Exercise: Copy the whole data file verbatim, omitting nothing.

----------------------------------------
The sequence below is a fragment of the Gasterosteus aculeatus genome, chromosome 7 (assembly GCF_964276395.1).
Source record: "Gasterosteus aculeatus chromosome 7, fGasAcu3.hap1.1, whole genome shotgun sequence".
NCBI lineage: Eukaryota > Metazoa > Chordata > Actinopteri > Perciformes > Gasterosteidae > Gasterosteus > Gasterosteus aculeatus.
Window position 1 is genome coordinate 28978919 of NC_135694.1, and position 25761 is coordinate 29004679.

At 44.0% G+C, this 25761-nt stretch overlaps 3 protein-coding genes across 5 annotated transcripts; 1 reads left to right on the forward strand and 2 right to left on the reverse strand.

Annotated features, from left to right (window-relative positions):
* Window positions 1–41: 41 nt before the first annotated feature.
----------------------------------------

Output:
The sequence below is a fragment of the Gasterosteus aculeatus genome, chromosome 7 (assembly GCF_964276395.1).
Source record: "Gasterosteus aculeatus chromosome 7, fGasAcu3.hap1.1, whole genome shotgun sequence".
NCBI lineage: Eukaryota > Metazoa > Chordata > Actinopteri > Perciformes > Gasterosteidae > Gasterosteus > Gasterosteus aculeatus.
Window position 1 is genome coordinate 28978919 of NC_135694.1, and position 25761 is coordinate 29004679.

At 44.0% G+C, this 25761-nt stretch overlaps 3 protein-coding genes across 5 annotated transcripts; 1 reads left to right on the forward strand and 2 right to left on the reverse strand.

Annotated features, from left to right (window-relative positions):
* Window positions 1–41: 41 nt before the first annotated feature.